That’s right: Homework doesn’t have to be boring busywork—it can actually make a difference in the world. Check out our tips on how you can take your project to the next level:
- Get your project out there. While we’d all love it if our teachers stopped buying Iams products and started eating more veggies, the real power of a project is in getting it out to as many people as possible. Hang it up, read it out loud in class, get it published, share it with your friends—do whatever it takes to get the maximum number of people to see, hear, read, and absorb your work.
- Share links. PETA has a Web site for basically everything. Drill the most appropriate link into the heads of your audience. For instance, you could say, “Learn more about animal testing at StopAnimalTesting.com. At StopAnimalTesting.com, you can see videos of animals being experimented on. StopAnimalTesting.com also has great factsheets. Be sure to check out StopAnimalTesting.com.” You get the idea.
- Give the dirty details. While it is true that “chickens are tortured by KFC,” it may be more effective to go into detail, explaining, “Chickens are crammed by the tens of thousands into sheds that stink of ammonia fumes from accumulated waste; they are barely even given room to move (each bird lives in the amount of space taken up by a standard sheet of paper). They routinely suffer broken bones from being bred to be top heavy, from callous handling (workers roughly grab birds by their legs and stuff them into crates), and from being shackled upside-down at slaughterhouses. Chickens are often still fully conscious as their throats are cut or when they are dumped into tanks of scalding-hot water to remove their feathers. When they’re killed, chickens are still babies, not yet 2 months old, whereas, under natural conditions, chickens can live for up to 15 years.” See the difference?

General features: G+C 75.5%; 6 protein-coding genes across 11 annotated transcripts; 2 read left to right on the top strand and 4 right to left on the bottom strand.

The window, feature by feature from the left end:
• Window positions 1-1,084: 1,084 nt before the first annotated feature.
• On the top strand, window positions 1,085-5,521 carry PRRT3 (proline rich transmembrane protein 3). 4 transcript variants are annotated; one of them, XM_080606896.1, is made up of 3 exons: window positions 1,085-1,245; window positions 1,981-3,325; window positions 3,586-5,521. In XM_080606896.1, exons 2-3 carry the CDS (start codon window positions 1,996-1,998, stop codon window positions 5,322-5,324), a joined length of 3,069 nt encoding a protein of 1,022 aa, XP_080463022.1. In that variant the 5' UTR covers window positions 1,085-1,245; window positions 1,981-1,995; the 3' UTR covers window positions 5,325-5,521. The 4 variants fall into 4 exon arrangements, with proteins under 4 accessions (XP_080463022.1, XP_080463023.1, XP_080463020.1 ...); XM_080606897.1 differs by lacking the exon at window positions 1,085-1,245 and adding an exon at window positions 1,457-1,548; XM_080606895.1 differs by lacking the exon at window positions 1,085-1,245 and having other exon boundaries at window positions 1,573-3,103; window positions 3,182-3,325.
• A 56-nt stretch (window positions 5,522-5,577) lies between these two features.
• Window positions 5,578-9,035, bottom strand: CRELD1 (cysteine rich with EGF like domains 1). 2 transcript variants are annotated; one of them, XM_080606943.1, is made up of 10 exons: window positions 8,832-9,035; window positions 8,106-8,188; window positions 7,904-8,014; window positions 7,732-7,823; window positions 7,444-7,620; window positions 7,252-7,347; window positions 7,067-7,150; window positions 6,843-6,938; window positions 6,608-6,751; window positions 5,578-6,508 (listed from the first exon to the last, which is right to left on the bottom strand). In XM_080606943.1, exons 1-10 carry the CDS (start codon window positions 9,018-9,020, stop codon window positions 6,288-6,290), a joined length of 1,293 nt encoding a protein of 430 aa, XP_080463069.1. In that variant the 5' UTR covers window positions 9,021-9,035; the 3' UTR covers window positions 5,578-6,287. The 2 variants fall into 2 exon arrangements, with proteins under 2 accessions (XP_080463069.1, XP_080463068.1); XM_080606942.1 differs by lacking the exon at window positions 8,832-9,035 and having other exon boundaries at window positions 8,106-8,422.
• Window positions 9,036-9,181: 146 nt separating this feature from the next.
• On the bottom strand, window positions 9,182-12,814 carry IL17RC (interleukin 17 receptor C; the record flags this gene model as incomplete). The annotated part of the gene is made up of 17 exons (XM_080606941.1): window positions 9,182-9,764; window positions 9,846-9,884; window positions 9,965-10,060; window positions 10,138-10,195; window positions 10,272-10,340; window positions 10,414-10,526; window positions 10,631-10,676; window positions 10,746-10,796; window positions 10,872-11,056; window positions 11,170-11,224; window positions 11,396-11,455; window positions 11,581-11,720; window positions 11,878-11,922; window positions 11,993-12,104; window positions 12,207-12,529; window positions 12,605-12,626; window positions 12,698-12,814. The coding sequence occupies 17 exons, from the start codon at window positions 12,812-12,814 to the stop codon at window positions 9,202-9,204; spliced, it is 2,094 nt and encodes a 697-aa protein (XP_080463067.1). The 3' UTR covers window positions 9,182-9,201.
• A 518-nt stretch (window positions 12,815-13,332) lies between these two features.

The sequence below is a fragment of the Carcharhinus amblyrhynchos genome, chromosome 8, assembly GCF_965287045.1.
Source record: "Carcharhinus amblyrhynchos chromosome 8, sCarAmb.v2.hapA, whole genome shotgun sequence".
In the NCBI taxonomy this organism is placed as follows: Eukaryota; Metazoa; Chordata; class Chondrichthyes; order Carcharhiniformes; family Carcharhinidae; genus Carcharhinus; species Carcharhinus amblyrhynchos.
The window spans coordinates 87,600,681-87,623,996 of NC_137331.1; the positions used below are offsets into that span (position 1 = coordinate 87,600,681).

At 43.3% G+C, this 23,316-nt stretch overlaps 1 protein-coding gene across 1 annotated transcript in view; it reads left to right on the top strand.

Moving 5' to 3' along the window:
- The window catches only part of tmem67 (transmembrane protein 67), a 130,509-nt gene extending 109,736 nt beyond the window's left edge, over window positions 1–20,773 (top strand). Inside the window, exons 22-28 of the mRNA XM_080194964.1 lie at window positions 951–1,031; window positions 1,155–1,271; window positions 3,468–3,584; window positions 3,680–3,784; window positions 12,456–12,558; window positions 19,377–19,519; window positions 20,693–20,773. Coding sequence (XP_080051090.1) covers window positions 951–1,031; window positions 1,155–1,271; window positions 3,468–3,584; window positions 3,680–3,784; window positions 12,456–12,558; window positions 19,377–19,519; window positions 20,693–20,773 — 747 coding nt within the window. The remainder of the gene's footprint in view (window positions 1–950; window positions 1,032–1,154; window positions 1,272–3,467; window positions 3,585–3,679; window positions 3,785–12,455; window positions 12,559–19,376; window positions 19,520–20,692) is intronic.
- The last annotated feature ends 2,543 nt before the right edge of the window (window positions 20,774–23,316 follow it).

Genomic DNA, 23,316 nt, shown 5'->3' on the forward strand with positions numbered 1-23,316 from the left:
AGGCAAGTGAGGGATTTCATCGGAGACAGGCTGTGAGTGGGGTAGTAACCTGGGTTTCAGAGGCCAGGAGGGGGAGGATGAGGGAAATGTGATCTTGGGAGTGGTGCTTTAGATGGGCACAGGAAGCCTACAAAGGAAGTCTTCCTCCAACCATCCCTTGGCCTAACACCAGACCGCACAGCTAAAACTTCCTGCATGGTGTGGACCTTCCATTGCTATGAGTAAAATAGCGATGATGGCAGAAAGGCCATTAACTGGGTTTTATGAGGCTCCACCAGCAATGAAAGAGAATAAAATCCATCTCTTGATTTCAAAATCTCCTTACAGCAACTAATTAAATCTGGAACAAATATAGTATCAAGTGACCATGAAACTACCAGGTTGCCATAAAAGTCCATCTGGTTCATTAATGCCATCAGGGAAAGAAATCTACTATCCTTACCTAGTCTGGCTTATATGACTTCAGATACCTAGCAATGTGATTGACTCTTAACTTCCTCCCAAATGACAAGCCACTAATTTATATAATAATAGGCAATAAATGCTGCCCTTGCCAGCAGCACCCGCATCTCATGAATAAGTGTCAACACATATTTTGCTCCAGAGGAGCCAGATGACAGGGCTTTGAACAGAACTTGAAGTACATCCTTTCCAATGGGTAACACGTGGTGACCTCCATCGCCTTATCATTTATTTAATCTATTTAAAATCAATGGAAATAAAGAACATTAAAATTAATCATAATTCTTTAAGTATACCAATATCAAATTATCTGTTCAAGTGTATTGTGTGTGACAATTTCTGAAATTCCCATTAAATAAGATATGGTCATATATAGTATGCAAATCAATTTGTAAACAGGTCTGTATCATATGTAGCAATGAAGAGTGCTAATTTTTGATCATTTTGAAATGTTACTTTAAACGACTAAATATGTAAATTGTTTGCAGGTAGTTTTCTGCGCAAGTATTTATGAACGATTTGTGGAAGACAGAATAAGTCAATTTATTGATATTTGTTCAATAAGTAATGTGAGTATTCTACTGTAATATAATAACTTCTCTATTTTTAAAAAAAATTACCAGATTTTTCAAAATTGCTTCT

- Show videos. If possible, show video footage to your class. Also, encourage your audience to watch our videos or Meat.org, if appropriate. If you have permission to show videos but don’t have any videos to show, send us an e-mail message at email@example.com, and we’ll hook you up.
- Handouts are your friends. Whether you use PETA leaflets, your own printouts, or photocopies, distributing handouts is a great way to get information out there. If you’re in need of some materials, send us an e-mail message at firstname.lastname@example.org. Let us know your address, when you need the stuff, your topic, and the number of students in your class.
- Encourage others to get active. Urge everyone to check out peta2.com and to join the PETA2 Street Team. Not only will they get to help save animals’ lives, they’ll also get free stuff. Sweet deal, eh?
Keep up the great work and, again, contact us at email@example.com if you need anything. Just remember to let us know if you have a deadline to meet so that we can be sure to get back to you in time. Good luck!